Osteoporosis commonly affects women. Men can also develop osteoporosis, although relatively uncommon. Osteoporosis is usually regarded as a silent disease as one can’t feel the bones weakening.
Adults may commonly complain of low back pain. Some others may experience bone fracture with no or minimal trauma (“fall from a standing height”) or for those who have silent spine fracture(s) may notice that she is getting shorter or their upper back is curving forward. Other common fracture sites are hips and wrists.
Osteoporosis means “porous bone” - the inner bones which are full of holes and spaces.
University of Malaya, Faculty of Medicine Department of Medicine senior lecturer and consultant Endocrinologist Dr Lee Ling Lim (pix) emphasised that it is a bone disease which occurs when the body makes too little bone or the body losses too much bone, or both.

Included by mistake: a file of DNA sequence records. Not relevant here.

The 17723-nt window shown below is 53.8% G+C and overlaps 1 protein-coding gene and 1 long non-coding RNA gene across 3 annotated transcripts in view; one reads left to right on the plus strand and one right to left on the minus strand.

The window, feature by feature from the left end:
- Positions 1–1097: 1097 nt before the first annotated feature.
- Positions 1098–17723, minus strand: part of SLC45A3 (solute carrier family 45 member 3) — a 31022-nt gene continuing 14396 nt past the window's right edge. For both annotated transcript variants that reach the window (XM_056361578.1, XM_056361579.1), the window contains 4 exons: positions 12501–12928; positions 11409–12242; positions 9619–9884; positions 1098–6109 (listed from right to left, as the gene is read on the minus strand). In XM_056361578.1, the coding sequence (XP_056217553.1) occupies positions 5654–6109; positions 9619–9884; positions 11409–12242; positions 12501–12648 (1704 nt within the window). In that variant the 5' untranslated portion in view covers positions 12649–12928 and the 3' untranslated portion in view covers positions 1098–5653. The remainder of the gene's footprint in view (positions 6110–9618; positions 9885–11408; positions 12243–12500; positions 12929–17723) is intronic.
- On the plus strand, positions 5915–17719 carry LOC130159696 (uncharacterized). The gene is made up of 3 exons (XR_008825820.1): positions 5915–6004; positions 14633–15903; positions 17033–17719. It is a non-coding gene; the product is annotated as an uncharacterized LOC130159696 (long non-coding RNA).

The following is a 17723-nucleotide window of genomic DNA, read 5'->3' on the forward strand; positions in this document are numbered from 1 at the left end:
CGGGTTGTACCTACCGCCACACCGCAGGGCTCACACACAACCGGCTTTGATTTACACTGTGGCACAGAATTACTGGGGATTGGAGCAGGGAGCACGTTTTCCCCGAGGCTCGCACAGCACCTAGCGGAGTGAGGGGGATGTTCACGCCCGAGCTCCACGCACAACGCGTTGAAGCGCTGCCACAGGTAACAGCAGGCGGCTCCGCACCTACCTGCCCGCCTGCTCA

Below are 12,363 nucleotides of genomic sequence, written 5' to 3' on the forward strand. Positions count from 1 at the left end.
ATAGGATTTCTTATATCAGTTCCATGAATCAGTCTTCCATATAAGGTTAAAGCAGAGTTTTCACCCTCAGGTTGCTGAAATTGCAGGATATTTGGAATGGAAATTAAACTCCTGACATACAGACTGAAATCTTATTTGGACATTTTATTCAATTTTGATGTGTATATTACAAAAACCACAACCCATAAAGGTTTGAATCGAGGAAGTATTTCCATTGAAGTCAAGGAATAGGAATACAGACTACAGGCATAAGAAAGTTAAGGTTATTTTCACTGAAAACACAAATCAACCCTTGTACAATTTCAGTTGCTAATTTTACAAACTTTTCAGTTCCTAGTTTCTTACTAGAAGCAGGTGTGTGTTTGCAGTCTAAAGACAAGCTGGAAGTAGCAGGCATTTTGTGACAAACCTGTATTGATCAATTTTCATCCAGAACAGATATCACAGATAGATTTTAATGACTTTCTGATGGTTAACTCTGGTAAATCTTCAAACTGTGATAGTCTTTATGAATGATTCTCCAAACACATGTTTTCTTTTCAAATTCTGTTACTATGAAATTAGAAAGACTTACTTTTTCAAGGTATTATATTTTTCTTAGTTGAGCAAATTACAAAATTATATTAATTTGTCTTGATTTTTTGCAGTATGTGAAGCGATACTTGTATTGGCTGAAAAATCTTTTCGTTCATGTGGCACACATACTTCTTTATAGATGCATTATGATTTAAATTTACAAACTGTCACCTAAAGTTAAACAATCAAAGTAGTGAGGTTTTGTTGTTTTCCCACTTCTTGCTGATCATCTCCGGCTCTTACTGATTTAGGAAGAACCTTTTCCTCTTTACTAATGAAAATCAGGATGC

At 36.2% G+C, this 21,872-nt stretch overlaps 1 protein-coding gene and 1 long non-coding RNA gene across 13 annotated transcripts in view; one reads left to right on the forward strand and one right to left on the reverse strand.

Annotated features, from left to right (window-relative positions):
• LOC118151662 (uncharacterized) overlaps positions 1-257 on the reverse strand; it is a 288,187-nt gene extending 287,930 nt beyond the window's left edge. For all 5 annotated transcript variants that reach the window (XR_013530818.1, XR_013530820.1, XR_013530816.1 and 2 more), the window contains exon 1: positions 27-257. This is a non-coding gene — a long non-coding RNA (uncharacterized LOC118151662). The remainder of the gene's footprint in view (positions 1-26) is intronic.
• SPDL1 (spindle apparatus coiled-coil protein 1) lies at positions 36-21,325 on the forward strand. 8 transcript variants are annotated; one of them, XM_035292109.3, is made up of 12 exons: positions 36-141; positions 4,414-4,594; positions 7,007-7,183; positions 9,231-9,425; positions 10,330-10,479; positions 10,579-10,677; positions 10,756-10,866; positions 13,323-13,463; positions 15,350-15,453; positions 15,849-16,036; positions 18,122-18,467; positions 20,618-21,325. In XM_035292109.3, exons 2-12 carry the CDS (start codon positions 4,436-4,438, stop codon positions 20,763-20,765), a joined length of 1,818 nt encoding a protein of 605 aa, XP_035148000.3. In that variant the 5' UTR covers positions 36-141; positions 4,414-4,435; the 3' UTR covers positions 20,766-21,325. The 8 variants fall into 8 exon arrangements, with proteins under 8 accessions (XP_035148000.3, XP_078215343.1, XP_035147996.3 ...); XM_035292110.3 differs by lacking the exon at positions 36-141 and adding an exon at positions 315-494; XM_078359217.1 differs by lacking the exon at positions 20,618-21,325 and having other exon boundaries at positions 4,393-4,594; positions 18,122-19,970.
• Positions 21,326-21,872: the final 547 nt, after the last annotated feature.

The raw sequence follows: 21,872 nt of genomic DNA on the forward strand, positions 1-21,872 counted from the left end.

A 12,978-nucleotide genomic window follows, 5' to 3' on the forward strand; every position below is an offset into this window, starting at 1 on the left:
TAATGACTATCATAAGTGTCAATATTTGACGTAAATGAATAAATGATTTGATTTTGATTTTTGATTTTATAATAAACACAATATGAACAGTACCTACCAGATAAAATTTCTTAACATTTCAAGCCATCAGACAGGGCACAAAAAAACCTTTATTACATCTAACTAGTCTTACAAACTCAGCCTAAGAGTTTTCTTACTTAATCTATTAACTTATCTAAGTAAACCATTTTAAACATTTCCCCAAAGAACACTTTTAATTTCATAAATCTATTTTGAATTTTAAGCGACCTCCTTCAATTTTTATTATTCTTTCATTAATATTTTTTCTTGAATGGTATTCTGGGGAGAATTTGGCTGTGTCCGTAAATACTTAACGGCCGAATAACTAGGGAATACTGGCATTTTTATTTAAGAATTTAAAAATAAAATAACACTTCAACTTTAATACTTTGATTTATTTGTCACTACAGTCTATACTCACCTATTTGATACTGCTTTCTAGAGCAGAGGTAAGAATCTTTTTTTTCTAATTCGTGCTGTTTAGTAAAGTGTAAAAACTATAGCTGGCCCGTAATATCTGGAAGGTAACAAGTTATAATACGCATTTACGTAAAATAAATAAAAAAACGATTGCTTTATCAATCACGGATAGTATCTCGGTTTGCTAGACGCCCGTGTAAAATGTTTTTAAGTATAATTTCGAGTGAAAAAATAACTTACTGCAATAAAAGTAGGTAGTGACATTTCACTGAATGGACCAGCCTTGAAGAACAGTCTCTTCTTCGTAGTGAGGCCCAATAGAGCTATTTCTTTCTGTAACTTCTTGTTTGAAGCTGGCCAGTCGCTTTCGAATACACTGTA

“Therefore, bones become weak and are more likely to break from a fall, typically from a standing height (aka “low-trauma” fracture)”.
What makes a woman more susceptible?
During childhood and adolescence, more bones are deposited and thus, the skeleton grows in size and density.
“The amount of bone tissue in skeleton (aka bone mass) can keep growing until age 30. By then, bones have reached their maximum strength and density (aka peak bone mass). Between age 30 and menopause, there is minimal change in total bone mass.”
“However, during the first few years after menopause, most women have rapid bone loss due to the loss of estrogen, which then slows but continues throughout the postmenopausal period. This loss of bone mass can lead to osteoporosis."
Age group affected?
Women who have attained menopause. In general, women aged 50 years or older are at risk. There are some risk factors for osteoporosis:
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